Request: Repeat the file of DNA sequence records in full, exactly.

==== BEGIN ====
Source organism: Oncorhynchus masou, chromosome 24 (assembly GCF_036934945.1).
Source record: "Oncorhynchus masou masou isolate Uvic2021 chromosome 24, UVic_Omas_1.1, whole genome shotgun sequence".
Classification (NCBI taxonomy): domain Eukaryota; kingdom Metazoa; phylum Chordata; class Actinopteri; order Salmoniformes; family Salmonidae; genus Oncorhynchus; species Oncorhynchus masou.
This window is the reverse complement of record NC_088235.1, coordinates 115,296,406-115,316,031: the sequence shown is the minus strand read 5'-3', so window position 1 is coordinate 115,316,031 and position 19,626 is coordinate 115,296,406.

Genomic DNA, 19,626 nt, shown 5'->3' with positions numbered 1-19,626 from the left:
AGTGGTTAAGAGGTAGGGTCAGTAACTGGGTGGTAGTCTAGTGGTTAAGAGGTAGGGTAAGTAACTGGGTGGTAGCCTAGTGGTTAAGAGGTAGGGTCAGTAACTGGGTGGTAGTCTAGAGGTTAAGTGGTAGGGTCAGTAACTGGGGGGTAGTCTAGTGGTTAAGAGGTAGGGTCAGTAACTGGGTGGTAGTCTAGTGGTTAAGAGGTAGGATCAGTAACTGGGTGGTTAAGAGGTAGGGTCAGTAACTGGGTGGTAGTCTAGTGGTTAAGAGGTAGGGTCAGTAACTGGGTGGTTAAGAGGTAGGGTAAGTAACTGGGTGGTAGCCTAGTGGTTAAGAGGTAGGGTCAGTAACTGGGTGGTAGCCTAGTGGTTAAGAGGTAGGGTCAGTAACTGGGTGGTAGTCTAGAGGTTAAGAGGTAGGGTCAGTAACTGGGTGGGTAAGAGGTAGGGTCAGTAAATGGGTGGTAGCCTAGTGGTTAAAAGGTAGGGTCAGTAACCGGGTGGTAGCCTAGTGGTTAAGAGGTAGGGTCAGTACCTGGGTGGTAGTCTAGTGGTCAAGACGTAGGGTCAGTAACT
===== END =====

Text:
Source organism: Oncorhynchus masou, chromosome 24 (assembly GCF_036934945.1).
Source record: "Oncorhynchus masou masou isolate Uvic2021 chromosome 24, UVic_Omas_1.1, whole genome shotgun sequence".
Classification (NCBI taxonomy): domain Eukaryota; kingdom Metazoa; phylum Chordata; class Actinopteri; order Salmoniformes; family Salmonidae; genus Oncorhynchus; species Oncorhynchus masou.
This window is the reverse complement of record NC_088235.1, coordinates 115,296,406-115,316,031: the sequence shown is the minus strand read 5'-3', so window position 1 is coordinate 115,316,031 and position 19,626 is coordinate 115,296,406.

Genomic DNA, 19,626 nt, shown 5'->3' with positions numbered 1-19,626 from the left:
AGTGGTTAAGAGGTAGGGTCAGTAACTGGGTGGTAGTCTAGTGGTTAAGAGGTAGGGTAAGTAACTGGGTGGTAGCCTAGTGGTTAAGAGGTAGGGTCAGTAACTGGGTGGTAGTCTAGAGGTTAAGTGGTAGGGTCAGTAACTGGGGGGTAGTCTAGTGGTTAAGAGGTAGGGTCAGTAACTGGGTGGTAGTCTAGTGGTTAAGAGGTAGGATCAGTAACTGGGTGGTTAAGAGGTAGGGTCAGTAACTGGGTGGTAGTCTAGTGGTTAAGAGGTAGGGTCAGTAACTGGGTGGTTAAGAGGTAGGGTAAGTAACTGGGTGGTAGCCTAGTGGTTAAGAGGTAGGGTCAGTAACTGGGTGGTAGCCTAGTGGTTAAGAGGTAGGGTCAGTAACTGGGTGGTAGTCTAGAGGTTAAGAGGTAGGGTCAGTAACTGGGTGGGTAAGAGGTAGGGTCAGTAAATGGGTGGTAGCCTAGTGGTTAAAAGGTAGGGTCAGTAACCGGGTGGTAGCCTAGTGGTTAAGAGGTAGGGTCAGTACCTGGGTGGTAGTCTAGTGGTCAAGACGTAGGGTCAGTAACT